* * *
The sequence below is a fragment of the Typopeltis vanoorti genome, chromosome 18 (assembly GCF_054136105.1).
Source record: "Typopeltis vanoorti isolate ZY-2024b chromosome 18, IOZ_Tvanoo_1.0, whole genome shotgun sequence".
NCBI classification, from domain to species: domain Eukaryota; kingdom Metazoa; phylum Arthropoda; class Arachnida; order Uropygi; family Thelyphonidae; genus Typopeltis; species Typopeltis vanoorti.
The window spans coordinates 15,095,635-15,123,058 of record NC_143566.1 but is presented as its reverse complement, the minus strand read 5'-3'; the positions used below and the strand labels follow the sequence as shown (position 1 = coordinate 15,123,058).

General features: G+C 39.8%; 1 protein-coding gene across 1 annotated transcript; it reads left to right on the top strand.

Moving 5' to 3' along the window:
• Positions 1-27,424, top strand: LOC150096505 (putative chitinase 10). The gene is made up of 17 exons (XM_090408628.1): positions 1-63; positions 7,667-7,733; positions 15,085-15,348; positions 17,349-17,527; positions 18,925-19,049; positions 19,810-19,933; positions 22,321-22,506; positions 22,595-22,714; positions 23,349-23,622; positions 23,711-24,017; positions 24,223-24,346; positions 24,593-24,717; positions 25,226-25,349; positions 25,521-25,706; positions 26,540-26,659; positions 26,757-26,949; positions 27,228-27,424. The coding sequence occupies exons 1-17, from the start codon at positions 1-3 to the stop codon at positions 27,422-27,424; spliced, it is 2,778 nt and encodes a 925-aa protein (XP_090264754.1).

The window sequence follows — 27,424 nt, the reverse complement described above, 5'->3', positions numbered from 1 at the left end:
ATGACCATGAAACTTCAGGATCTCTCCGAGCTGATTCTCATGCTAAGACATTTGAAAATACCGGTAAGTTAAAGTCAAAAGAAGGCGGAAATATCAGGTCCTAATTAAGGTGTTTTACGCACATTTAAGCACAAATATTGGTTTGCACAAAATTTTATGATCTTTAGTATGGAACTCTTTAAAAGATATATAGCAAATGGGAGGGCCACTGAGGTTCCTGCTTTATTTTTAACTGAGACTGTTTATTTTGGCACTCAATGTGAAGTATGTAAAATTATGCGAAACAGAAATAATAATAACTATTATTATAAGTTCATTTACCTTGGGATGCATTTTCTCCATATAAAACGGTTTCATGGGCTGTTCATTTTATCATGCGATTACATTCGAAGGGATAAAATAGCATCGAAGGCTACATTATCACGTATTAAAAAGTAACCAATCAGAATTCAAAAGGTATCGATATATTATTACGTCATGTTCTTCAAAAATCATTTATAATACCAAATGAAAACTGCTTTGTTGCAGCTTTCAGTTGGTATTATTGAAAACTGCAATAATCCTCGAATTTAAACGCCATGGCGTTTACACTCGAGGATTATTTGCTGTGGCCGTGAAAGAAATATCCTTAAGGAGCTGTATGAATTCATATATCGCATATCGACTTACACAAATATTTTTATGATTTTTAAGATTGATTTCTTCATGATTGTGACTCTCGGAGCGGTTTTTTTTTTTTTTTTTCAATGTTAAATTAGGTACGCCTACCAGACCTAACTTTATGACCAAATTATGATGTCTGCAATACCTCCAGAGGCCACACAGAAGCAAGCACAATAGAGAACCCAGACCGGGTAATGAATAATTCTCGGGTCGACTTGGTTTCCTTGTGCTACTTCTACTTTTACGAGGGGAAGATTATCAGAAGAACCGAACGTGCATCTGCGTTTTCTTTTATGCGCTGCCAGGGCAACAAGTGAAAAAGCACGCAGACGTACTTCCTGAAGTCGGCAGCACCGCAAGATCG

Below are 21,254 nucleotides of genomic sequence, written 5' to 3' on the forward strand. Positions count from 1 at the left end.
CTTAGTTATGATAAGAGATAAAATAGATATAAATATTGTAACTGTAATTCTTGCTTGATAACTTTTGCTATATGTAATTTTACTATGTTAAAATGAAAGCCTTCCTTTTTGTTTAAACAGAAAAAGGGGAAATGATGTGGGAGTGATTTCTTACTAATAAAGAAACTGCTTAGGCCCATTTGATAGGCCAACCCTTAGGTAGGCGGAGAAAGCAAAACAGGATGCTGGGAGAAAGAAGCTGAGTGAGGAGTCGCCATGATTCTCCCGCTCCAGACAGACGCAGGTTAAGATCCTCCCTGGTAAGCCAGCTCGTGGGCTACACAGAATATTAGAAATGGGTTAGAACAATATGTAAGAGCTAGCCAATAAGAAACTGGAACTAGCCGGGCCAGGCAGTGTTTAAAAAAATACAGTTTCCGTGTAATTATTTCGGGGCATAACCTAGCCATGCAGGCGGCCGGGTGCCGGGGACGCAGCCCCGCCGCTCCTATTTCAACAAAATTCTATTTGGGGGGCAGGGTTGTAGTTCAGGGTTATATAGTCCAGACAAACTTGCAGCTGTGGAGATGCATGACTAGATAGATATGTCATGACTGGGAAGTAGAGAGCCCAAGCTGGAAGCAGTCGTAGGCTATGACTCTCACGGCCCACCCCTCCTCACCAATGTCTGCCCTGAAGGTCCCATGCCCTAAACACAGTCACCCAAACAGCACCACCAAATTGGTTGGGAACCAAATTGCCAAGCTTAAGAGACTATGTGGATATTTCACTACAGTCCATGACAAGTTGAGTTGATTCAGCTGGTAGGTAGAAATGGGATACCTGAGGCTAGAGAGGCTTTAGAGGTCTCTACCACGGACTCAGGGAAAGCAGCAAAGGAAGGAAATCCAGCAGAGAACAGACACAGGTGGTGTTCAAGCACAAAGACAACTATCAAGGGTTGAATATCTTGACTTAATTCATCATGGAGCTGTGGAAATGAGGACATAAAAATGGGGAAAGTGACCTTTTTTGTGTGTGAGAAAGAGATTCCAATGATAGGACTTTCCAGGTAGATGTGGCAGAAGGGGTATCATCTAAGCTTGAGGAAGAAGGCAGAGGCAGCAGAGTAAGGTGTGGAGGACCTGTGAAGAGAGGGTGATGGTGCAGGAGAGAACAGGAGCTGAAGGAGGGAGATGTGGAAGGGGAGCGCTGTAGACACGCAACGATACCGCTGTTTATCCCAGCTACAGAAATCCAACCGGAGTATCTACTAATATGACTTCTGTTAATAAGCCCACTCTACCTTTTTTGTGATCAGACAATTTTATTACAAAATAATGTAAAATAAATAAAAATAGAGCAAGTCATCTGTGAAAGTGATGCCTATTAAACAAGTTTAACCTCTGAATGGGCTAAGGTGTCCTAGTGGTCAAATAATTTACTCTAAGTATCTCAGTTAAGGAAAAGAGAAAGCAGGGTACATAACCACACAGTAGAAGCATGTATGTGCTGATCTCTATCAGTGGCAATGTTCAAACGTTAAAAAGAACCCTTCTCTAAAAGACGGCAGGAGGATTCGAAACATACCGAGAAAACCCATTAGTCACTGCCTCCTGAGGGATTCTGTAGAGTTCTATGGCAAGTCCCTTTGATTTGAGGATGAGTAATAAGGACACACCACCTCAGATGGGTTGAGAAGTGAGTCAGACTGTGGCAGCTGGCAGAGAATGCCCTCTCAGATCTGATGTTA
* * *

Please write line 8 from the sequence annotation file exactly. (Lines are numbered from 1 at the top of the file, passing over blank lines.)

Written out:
The window sequence follows — 27,424 nt, the reverse complement described above, 5'->3', positions numbered from 1 at the left end: